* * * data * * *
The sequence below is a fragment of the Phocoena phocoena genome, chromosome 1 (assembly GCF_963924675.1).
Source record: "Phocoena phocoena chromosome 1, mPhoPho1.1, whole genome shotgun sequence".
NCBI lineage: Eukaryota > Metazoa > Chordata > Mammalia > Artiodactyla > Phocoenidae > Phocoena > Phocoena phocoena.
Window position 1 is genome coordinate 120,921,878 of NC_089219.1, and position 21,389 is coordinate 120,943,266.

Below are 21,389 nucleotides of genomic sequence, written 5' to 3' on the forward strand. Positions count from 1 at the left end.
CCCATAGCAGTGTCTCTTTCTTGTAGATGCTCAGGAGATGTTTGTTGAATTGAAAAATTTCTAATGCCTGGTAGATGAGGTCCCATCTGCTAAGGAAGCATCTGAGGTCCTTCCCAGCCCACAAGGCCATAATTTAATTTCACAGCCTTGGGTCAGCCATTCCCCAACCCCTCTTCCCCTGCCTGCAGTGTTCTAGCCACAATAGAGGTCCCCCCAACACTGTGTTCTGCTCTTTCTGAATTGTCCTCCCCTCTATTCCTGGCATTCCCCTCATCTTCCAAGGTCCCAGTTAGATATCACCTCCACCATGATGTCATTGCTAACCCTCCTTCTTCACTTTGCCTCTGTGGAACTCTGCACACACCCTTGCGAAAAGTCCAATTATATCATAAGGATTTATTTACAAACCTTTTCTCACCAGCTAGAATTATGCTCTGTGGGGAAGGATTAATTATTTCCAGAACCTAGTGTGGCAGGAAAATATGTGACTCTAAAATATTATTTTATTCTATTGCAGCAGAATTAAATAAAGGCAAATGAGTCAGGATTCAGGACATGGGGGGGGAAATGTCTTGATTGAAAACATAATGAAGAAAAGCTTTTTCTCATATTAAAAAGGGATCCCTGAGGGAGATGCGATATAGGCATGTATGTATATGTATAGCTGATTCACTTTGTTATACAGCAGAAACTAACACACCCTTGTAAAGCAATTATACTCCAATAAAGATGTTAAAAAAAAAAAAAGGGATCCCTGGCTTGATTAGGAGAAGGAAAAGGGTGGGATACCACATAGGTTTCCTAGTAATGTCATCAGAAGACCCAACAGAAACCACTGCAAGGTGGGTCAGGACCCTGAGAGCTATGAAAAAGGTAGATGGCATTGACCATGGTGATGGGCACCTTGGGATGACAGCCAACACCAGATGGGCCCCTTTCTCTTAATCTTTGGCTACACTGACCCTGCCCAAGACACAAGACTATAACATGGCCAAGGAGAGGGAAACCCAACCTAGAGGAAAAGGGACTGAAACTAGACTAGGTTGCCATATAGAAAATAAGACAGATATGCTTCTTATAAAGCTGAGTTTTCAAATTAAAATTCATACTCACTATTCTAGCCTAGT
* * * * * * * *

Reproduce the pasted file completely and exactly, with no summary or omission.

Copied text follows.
The sequence below is a fragment of the Phocoena phocoena genome, chromosome 1 (assembly GCF_963924675.1).
Source record: "Phocoena phocoena chromosome 1, mPhoPho1.1, whole genome shotgun sequence".
NCBI lineage: Eukaryota > Metazoa > Chordata > Mammalia > Artiodactyla > Phocoenidae > Phocoena > Phocoena phocoena.
Window position 1 is genome coordinate 120,921,878 of NC_089219.1, and position 21,389 is coordinate 120,943,266.

Below are 21,389 nucleotides of genomic sequence, written 5' to 3' on the forward strand. Positions count from 1 at the left end.
CCCATAGCAGTGTCTCTTTCTTGTAGATGCTCAGGAGATGTTTGTTGAATTGAAAAATTTCTAATGCCTGGTAGATGAGGTCCCATCTGCTAAGGAAGCATCTGAGGTCCTTCCCAGCCCACAAGGCCATAATTTAATTTCACAGCCTTGGGTCAGCCATTCCCCAACCCCTCTTCCCCTGCCTGCAGTGTTCTAGCCACAATAGAGGTCCCCCCAACACTGTGTTCTGCTCTTTCTGAATTGTCCTCCCCTCTATTCCTGGCATTCCCCTCATCTTCCAAGGTCCCAGTTAGATATCACCTCCACCATGATGTCATTGCTAACCCTCCTTCTTCACTTTGCCTCTGTGGAACTCTGCACACACCCTTGCGAAAAGTCCAATTATATCATAAGGATTTATTTACAAACCTTTTCTCACCAGCTAGAATTATGCTCTGTGGGGAAGGATTAATTATTTCCAGAACCTAGTGTGGCAGGAAAATATGTGACTCTAAAATATTATTTTATTCTATTGCAGCAGAATTAAATAAAGGCAAATGAGTCAGGATTCAGGACATGGGGGGGGAAATGTCTTGATTGAAAACATAATGAAGAAAAGCTTTTTCTCATATTAAAAAGGGATCCCTGAGGGAGATGCGATATAGGCATGTATGTATATGTATAGCTGATTCACTTTGTTATACAGCAGAAACTAACACACCCTTGTAAAGCAATTATACTCCAATAAAGATGTTAAAAAAAAAAAAAGGGATCCCTGGCTTGATTAGGAGAAGGAAAAGGGTGGGATACCACATAGGTTTCCTAGTAATGTCATCAGAAGACCCAACAGAAACCACTGCAAGGTGGGTCAGGACCCTGAGAGCTATGAAAAAGGTAGATGGCATTGACCATGGTGATGGGCACCTTGGGATGACAGCCAACACCAGATGGGCCCCTTTCTCTTAATCTTTGGCTACACTGACCCTGCCCAAGACACAAGACTATAACATGGCCAAGGAGAGGGAAACCCAACCTAGAGGAAAAGGGACTGAAACTAGACTAGGTTGCCATATAGAAAATAAGACAGATATGCTTCTTATAAAGCTGAGTTTTCAAATTAAAATTCATACTCACTATTCTAGCCTAGT